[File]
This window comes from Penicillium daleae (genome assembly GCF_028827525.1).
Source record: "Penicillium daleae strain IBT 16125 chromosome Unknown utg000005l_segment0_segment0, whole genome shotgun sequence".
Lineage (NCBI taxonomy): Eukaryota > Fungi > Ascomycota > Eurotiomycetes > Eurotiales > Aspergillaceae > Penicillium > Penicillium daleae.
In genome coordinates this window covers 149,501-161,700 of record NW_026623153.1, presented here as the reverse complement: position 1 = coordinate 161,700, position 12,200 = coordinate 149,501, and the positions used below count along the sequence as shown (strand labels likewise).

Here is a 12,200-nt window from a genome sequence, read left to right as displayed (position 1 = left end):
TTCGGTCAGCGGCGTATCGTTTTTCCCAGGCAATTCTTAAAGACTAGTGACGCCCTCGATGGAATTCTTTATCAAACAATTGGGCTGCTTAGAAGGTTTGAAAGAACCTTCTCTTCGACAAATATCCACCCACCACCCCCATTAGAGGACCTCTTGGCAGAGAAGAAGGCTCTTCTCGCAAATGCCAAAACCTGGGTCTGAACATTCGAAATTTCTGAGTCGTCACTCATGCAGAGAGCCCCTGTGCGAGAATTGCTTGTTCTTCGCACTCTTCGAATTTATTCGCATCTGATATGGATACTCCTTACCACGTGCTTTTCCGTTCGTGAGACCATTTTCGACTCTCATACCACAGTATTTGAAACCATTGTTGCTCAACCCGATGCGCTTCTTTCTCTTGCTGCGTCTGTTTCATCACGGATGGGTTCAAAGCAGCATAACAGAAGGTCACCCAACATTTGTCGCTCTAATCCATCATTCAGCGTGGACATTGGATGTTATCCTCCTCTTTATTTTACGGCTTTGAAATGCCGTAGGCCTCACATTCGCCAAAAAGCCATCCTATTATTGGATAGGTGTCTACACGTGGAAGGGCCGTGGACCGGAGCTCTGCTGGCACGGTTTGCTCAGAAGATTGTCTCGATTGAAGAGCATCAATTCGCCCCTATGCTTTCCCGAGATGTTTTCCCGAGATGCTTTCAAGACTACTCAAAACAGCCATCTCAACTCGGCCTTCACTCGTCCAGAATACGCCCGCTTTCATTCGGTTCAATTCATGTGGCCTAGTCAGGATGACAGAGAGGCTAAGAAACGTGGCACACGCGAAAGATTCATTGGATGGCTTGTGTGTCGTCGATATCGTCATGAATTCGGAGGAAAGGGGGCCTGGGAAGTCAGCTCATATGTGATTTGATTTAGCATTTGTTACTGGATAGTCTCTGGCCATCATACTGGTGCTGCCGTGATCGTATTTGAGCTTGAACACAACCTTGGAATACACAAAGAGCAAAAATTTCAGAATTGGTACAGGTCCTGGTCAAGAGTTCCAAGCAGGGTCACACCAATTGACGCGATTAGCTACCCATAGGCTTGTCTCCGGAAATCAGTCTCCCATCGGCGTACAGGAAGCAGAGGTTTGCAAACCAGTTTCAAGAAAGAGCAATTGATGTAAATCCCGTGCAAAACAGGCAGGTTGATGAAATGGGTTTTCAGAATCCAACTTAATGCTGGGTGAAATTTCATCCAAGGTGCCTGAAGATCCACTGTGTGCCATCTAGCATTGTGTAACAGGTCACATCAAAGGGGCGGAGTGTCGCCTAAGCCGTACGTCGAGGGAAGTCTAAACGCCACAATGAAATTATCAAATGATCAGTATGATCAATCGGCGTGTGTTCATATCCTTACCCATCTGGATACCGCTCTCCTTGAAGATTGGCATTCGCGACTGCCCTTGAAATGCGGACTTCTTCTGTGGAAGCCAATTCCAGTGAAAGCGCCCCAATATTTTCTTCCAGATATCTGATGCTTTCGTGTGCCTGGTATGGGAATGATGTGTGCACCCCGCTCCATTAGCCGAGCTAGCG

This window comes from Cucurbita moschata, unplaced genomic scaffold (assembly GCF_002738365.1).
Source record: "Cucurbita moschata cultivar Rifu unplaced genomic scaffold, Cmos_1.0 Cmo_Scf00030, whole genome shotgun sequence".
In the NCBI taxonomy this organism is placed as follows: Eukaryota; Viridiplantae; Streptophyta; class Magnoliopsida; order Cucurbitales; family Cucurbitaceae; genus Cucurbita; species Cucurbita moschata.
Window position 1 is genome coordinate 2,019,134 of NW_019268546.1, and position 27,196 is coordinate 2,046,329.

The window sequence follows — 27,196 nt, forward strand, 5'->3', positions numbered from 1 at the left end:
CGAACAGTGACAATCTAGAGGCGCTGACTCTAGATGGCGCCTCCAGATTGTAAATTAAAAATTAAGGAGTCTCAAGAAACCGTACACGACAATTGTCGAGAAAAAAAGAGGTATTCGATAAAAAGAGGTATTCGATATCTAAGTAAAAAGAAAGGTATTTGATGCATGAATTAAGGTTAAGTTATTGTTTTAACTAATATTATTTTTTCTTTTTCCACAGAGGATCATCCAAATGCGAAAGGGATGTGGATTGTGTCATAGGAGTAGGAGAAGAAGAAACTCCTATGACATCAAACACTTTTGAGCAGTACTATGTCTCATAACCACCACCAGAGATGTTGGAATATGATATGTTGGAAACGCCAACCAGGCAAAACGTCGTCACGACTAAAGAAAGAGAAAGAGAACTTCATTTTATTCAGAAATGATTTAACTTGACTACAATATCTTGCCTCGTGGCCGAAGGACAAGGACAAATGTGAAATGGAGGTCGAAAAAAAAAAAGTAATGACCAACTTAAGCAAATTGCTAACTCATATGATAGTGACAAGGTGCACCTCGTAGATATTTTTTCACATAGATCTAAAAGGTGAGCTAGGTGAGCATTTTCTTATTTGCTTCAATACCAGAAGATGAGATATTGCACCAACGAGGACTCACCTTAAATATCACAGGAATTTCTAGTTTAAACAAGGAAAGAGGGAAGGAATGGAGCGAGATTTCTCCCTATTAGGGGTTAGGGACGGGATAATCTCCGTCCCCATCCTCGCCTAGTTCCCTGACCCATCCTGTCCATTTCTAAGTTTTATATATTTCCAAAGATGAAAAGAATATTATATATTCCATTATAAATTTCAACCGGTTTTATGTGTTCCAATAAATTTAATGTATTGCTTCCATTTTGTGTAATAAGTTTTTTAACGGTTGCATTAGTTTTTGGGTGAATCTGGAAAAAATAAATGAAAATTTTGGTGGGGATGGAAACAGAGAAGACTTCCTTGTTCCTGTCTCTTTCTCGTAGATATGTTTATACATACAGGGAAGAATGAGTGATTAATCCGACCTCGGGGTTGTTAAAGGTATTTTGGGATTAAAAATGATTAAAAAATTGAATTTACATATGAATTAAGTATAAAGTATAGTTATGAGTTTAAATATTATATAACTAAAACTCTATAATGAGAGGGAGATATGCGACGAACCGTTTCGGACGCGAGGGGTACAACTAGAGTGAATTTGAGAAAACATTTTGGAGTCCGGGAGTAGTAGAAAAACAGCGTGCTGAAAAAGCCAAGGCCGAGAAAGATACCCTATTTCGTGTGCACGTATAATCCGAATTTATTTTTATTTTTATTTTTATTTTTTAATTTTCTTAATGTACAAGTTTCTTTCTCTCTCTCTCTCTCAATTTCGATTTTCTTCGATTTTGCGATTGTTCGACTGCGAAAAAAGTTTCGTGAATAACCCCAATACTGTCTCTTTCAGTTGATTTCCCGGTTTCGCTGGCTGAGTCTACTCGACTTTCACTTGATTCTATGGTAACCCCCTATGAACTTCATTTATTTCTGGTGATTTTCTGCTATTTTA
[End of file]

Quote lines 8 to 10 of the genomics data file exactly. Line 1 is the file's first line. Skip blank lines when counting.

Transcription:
Source record: "Cucurbita moschata cultivar Rifu unplaced genomic scaffold, Cmos_1.0 Cmo_Scf00030, whole genome shotgun sequence".
In the NCBI taxonomy this organism is placed as follows: Eukaryota; Viridiplantae; Streptophyta; class Magnoliopsida; order Cucurbitales; family Cucurbitaceae; genus Cucurbita; species Cucurbita moschata.
Window position 1 is genome coordinate 2,019,134 of NW_019268546.1, and position 27,196 is coordinate 2,046,329.